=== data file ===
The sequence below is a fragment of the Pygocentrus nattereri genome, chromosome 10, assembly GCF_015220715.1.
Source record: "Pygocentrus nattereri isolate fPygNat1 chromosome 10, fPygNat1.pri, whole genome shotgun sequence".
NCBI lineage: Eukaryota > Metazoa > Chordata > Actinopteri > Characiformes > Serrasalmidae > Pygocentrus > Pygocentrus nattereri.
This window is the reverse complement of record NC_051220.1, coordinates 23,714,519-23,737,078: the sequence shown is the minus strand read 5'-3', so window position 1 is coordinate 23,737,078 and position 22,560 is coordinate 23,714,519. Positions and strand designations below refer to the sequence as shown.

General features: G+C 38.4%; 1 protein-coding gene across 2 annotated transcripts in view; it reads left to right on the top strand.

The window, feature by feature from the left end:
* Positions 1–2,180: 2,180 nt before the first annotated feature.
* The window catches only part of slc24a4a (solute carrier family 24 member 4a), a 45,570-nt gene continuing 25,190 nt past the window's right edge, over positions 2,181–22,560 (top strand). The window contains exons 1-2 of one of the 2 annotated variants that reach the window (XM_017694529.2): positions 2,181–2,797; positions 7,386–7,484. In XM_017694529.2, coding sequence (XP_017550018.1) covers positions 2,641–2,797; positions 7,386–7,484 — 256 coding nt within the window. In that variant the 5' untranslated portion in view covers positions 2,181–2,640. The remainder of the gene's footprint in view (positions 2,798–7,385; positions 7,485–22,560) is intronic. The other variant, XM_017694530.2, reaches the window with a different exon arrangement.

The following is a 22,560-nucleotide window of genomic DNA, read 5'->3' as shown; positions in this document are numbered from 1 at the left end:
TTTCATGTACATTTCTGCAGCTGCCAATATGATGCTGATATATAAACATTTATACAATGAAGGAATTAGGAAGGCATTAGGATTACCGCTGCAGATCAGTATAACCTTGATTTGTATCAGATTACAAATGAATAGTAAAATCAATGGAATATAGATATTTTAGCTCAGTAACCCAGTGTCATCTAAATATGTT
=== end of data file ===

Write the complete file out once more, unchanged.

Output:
The sequence below is a fragment of the Pygocentrus nattereri genome, chromosome 10, assembly GCF_015220715.1.
Source record: "Pygocentrus nattereri isolate fPygNat1 chromosome 10, fPygNat1.pri, whole genome shotgun sequence".
NCBI lineage: Eukaryota > Metazoa > Chordata > Actinopteri > Characiformes > Serrasalmidae > Pygocentrus > Pygocentrus nattereri.
This window is the reverse complement of record NC_051220.1, coordinates 23,714,519-23,737,078: the sequence shown is the minus strand read 5'-3', so window position 1 is coordinate 23,737,078 and position 22,560 is coordinate 23,714,519. Positions and strand designations below refer to the sequence as shown.

General features: G+C 38.4%; 1 protein-coding gene across 2 annotated transcripts in view; it reads left to right on the top strand.

The window, feature by feature from the left end:
* Positions 1–2,180: 2,180 nt before the first annotated feature.
* The window catches only part of slc24a4a (solute carrier family 24 member 4a), a 45,570-nt gene continuing 25,190 nt past the window's right edge, over positions 2,181–22,560 (top strand). The window contains exons 1-2 of one of the 2 annotated variants that reach the window (XM_017694529.2): positions 2,181–2,797; positions 7,386–7,484. In XM_017694529.2, coding sequence (XP_017550018.1) covers positions 2,641–2,797; positions 7,386–7,484 — 256 coding nt within the window. In that variant the 5' untranslated portion in view covers positions 2,181–2,640. The remainder of the gene's footprint in view (positions 2,798–7,385; positions 7,485–22,560) is intronic. The other variant, XM_017694530.2, reaches the window with a different exon arrangement.

The following is a 22,560-nucleotide window of genomic DNA, read 5'->3' as shown; positions in this document are numbered from 1 at the left end:
TTTCATGTACATTTCTGCAGCTGCCAATATGATGCTGATATATAAACATTTATACAATGAAGGAATTAGGAAGGCATTAGGATTACCGCTGCAGATCAGTATAACCTTGATTTGTATCAGATTACAAATGAATAGTAAAATCAATGGAATATAGATATTTTAGCTCAGTAACCCAGTGTCATCTAAATATGTT